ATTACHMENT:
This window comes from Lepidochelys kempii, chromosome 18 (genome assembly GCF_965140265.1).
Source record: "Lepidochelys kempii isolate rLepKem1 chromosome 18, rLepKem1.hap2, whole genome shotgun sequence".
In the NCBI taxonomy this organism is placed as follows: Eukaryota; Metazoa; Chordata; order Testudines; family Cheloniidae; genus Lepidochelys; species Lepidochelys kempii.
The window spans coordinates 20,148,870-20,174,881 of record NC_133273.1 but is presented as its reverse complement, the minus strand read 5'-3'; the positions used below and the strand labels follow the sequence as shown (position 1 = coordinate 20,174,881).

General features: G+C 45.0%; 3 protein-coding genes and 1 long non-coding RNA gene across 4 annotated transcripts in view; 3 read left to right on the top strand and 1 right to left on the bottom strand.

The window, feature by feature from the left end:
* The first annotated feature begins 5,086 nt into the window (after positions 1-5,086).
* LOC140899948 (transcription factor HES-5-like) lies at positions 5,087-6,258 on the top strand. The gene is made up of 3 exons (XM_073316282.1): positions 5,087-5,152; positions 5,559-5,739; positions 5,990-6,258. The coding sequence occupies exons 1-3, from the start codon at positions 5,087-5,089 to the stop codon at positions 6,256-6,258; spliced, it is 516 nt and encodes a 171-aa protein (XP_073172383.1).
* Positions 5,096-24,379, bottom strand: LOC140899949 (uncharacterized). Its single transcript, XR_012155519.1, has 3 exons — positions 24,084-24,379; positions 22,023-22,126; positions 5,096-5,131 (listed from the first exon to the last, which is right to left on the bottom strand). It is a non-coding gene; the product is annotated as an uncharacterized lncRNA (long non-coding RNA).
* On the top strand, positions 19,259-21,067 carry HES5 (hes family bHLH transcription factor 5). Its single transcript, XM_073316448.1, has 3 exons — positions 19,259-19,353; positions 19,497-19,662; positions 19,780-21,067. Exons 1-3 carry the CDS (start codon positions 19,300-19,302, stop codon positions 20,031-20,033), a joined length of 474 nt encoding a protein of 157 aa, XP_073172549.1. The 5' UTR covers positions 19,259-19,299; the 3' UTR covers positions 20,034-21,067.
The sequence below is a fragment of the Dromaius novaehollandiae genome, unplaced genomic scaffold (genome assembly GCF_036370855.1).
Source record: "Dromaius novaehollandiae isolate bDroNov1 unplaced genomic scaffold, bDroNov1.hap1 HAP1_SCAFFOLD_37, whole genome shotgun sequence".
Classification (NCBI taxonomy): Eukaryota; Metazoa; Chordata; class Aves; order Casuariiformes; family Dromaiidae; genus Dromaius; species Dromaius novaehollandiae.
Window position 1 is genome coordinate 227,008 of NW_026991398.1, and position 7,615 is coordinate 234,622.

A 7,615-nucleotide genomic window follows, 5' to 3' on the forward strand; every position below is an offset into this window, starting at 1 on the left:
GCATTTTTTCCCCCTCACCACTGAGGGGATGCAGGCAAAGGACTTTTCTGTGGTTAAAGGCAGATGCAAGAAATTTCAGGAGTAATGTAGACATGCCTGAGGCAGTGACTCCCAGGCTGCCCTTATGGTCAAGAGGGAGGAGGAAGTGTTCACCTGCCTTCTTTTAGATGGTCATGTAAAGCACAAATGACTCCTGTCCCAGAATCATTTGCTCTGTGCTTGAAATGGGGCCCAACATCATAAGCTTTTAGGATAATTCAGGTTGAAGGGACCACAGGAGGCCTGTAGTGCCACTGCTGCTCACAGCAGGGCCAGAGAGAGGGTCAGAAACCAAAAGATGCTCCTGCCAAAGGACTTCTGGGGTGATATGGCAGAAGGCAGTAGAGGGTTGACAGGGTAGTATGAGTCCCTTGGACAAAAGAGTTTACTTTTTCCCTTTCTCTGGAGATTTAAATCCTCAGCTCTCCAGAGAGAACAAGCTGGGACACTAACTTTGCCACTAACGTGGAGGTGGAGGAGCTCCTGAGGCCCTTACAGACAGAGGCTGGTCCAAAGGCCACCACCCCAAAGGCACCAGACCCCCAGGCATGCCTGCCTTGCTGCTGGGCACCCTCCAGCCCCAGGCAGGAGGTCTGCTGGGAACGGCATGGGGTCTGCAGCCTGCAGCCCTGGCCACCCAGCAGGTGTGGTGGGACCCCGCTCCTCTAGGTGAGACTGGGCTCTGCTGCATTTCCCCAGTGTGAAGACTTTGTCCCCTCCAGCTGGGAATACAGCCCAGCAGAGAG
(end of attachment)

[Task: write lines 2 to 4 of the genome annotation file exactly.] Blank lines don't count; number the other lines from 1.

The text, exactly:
Source record: "Lepidochelys kempii isolate rLepKem1 chromosome 18, rLepKem1.hap2, whole genome shotgun sequence".
In the NCBI taxonomy this organism is placed as follows: Eukaryota; Metazoa; Chordata; order Testudines; family Cheloniidae; genus Lepidochelys; species Lepidochelys kempii.
The window spans coordinates 20,148,870-20,174,881 of record NC_133273.1 but is presented as its reverse complement, the minus strand read 5'-3'; the positions used below and the strand labels follow the sequence as shown (position 1 = coordinate 20,174,881).